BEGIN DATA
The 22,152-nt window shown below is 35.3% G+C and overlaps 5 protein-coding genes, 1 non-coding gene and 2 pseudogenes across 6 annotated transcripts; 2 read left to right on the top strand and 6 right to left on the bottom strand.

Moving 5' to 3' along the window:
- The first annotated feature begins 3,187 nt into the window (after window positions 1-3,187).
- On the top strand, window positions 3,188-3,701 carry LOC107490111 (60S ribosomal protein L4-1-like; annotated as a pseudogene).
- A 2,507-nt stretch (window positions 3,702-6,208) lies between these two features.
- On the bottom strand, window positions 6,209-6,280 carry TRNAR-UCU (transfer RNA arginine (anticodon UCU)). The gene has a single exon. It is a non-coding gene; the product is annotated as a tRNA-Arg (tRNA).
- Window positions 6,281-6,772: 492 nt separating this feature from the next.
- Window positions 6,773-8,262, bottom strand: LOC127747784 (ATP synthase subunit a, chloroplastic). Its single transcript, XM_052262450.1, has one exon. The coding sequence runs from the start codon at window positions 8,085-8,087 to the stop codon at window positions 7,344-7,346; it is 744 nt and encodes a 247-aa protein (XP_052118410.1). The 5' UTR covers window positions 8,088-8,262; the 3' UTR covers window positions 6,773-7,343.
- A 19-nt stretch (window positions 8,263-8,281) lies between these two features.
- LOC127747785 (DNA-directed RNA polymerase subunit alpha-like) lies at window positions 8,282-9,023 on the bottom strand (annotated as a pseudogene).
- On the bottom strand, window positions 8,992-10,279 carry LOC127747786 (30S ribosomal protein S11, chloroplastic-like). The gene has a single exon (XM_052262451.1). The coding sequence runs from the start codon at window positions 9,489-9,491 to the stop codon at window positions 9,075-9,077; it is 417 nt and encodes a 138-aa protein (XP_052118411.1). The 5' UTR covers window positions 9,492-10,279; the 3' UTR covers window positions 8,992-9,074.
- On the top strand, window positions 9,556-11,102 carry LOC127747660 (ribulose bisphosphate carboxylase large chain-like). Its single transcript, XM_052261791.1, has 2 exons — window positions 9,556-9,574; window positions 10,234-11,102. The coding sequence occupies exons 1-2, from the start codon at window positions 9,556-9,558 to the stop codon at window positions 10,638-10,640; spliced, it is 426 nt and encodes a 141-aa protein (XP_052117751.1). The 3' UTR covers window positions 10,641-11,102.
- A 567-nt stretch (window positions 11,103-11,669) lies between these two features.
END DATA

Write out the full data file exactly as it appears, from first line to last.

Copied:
The 22,152-nt window shown below is 35.3% G+C and overlaps 5 protein-coding genes, 1 non-coding gene and 2 pseudogenes across 6 annotated transcripts; 2 read left to right on the top strand and 6 right to left on the bottom strand.

Moving 5' to 3' along the window:
- The first annotated feature begins 3,187 nt into the window (after window positions 1-3,187).
- On the top strand, window positions 3,188-3,701 carry LOC107490111 (60S ribosomal protein L4-1-like; annotated as a pseudogene).
- A 2,507-nt stretch (window positions 3,702-6,208) lies between these two features.
- On the bottom strand, window positions 6,209-6,280 carry TRNAR-UCU (transfer RNA arginine (anticodon UCU)). The gene has a single exon. It is a non-coding gene; the product is annotated as a tRNA-Arg (tRNA).
- Window positions 6,281-6,772: 492 nt separating this feature from the next.
- Window positions 6,773-8,262, bottom strand: LOC127747784 (ATP synthase subunit a, chloroplastic). Its single transcript, XM_052262450.1, has one exon. The coding sequence runs from the start codon at window positions 8,085-8,087 to the stop codon at window positions 7,344-7,346; it is 744 nt and encodes a 247-aa protein (XP_052118410.1). The 5' UTR covers window positions 8,088-8,262; the 3' UTR covers window positions 6,773-7,343.
- A 19-nt stretch (window positions 8,263-8,281) lies between these two features.
- LOC127747785 (DNA-directed RNA polymerase subunit alpha-like) lies at window positions 8,282-9,023 on the bottom strand (annotated as a pseudogene).
- On the bottom strand, window positions 8,992-10,279 carry LOC127747786 (30S ribosomal protein S11, chloroplastic-like). The gene has a single exon (XM_052262451.1). The coding sequence runs from the start codon at window positions 9,489-9,491 to the stop codon at window positions 9,075-9,077; it is 417 nt and encodes a 138-aa protein (XP_052118411.1). The 5' UTR covers window positions 9,492-10,279; the 3' UTR covers window positions 8,992-9,074.
- On the top strand, window positions 9,556-11,102 carry LOC127747660 (ribulose bisphosphate carboxylase large chain-like). Its single transcript, XM_052261791.1, has 2 exons — window positions 9,556-9,574; window positions 10,234-11,102. The coding sequence occupies exons 1-2, from the start codon at window positions 9,556-9,558 to the stop codon at window positions 10,638-10,640; spliced, it is 426 nt and encodes a 141-aa protein (XP_052117751.1). The 3' UTR covers window positions 10,641-11,102.
- A 567-nt stretch (window positions 11,103-11,669) lies between these two features.